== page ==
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Listen to an audio introduction to stapedectomy:

Dr. Mark Levenson performs CO2 laser stapedectomy procedure


Stapedectomy is a microsurgical procedure. The operation can be done through the ear canal. Anaesthesia can be either general (completely asleep), or local (the ear being anaesthesized with an injection). Below is a brief slideshow of the operation. See another one here. Further down the page you will find an indepth overview of stapedectomy.


An incision is made in the ear canal near the ear drum. The ear drum is then carefully raised and the ear surgeon uses the operating microscope to see the structures in detail:

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The middle ear is now opened. The bones of hearing are evaluated, confirming the surgeon’s diagnosis of otosclerosis.

The calcium deposit is usually visible, and the stapes bone is tested. It does not move when pressed. The stapes bone is now separated from the incus (anvil.)

Freed from the stapes, the incus and malleus (hammer) bones can now move when pressed. A laser or other micro instrument vaporizes the tendon and the arch of the stapes bone, and the stapes bone remnant is removed from the middle ear.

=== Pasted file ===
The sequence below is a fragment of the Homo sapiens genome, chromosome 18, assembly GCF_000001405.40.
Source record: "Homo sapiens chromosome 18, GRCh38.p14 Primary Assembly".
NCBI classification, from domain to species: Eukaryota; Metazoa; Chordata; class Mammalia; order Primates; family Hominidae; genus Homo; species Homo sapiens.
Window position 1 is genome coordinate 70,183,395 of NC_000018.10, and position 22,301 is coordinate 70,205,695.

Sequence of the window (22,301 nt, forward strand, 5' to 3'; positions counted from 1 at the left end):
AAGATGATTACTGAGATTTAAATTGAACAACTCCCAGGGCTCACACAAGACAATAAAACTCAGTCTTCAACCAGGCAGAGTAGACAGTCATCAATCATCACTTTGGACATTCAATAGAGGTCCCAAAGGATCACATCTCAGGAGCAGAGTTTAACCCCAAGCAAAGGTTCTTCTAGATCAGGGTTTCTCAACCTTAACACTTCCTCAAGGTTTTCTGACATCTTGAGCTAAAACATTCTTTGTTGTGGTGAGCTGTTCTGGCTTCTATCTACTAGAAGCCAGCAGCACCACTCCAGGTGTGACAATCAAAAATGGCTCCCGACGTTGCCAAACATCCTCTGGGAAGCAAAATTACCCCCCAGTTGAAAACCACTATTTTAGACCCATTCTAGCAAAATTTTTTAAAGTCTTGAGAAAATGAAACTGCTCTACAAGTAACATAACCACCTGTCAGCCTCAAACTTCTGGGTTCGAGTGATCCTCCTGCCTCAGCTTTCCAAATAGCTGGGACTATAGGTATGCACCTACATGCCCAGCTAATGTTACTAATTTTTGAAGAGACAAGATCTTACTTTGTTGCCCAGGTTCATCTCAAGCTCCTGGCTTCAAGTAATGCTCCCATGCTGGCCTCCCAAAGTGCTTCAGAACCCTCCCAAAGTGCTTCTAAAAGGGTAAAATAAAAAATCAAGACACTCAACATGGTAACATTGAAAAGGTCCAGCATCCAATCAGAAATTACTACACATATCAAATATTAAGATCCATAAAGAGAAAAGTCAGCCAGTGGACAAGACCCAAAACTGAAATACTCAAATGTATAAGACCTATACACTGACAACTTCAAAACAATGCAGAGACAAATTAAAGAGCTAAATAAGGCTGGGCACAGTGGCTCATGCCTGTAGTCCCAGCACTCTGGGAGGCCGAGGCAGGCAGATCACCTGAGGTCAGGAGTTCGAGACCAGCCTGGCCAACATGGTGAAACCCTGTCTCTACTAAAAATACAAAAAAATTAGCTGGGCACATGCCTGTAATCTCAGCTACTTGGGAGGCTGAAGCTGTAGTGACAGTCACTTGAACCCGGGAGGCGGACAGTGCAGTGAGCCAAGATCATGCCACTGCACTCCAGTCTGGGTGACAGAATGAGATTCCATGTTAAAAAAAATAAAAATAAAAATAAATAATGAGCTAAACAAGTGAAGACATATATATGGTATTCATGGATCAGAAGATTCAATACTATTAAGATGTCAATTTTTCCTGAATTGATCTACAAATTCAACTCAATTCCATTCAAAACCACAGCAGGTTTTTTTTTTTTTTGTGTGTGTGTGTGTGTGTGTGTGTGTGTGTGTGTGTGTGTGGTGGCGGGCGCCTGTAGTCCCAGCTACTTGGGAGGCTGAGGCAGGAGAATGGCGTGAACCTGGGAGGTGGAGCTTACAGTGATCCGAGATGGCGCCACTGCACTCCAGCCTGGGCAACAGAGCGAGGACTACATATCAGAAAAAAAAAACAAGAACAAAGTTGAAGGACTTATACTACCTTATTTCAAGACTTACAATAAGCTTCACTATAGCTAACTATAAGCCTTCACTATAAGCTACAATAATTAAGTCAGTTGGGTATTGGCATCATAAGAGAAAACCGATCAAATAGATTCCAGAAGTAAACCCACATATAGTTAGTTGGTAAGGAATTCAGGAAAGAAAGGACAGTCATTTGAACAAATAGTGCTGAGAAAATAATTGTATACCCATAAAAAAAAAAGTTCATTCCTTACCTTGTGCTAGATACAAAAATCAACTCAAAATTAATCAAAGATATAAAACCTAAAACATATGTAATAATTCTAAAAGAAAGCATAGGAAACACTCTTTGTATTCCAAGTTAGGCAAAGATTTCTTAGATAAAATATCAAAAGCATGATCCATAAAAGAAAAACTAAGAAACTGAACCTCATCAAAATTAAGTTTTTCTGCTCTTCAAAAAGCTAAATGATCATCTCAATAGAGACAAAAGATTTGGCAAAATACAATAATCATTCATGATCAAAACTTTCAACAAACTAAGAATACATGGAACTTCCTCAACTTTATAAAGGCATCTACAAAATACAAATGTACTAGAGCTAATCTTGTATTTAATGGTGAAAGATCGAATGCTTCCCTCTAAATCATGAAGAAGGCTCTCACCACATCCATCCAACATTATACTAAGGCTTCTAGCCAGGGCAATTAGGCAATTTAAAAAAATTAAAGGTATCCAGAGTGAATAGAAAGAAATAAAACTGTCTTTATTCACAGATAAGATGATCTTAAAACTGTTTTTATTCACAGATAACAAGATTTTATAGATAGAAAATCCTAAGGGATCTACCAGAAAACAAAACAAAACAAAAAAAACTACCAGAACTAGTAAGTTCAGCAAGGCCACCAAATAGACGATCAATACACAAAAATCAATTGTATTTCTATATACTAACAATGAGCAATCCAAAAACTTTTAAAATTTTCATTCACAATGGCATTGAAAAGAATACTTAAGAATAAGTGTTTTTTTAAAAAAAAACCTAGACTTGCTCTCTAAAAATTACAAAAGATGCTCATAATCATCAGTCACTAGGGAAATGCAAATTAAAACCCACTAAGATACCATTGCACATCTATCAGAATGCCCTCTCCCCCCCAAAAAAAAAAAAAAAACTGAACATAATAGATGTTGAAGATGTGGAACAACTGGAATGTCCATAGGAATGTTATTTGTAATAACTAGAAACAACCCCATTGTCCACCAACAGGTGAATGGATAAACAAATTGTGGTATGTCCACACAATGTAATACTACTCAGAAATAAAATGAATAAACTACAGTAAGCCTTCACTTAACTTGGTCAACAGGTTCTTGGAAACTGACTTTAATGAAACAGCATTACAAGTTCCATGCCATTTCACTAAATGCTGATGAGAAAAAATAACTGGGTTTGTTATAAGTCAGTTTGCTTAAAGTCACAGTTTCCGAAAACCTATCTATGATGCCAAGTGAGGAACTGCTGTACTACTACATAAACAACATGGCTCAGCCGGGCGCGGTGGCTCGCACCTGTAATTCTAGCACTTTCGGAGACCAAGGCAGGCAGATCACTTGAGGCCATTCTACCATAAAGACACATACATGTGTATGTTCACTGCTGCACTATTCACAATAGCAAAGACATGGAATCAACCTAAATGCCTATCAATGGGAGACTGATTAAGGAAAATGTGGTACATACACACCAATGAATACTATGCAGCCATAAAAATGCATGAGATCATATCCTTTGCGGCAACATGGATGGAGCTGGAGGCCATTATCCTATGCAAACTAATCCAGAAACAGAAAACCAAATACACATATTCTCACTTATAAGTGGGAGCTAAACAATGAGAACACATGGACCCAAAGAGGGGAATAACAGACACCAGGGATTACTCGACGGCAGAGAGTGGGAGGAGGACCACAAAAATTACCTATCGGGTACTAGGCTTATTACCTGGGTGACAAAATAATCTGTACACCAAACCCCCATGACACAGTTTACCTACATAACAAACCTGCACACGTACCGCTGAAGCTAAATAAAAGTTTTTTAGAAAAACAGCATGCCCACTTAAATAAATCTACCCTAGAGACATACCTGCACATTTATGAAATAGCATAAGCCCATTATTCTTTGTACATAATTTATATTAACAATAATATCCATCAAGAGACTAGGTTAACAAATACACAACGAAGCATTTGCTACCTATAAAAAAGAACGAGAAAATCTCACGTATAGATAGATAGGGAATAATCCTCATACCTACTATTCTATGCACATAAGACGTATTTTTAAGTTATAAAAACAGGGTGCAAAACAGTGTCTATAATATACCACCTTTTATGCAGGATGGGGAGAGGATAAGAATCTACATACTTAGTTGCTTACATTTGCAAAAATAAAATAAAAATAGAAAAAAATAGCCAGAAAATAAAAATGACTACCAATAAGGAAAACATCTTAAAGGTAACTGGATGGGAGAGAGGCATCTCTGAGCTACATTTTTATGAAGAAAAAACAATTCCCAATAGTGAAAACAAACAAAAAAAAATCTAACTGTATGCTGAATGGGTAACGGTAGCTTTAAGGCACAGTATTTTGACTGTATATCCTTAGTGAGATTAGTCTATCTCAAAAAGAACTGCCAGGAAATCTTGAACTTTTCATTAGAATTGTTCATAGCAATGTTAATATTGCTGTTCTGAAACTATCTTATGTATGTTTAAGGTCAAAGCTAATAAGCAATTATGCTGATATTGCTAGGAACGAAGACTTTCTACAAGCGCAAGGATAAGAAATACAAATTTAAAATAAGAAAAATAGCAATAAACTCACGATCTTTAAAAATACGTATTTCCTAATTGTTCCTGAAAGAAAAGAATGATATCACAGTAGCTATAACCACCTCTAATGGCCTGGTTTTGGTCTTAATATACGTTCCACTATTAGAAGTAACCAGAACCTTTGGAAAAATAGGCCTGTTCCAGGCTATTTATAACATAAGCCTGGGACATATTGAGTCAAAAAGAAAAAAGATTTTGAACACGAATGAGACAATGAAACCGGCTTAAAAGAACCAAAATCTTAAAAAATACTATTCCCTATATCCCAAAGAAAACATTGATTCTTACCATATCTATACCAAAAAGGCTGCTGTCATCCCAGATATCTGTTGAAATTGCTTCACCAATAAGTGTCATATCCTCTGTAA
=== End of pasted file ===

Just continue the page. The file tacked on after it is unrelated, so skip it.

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The window that joins the middle ear to the inner ear and which serves as a platform for the stapes bone, is now opened. With a very low power setting, the laser is directed at the window and a minuscule opening (.6 mm or 1/40″) is made.


Once the opening is made in the window, the artificial bone (prosthesis) is placed onto the incus bone and gently inserted. The prosthesis is then clipped gently onto the incus and the new assembly is gently pressed to confirm that its movement is correct. A piece of fat or other tissue is taken from a small incision behind the ear lobe and used to help seal the hole in the window and the space around the prosthesis.

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The ear drum is then folded back into its normal position and held down with a small gelatin sponge.

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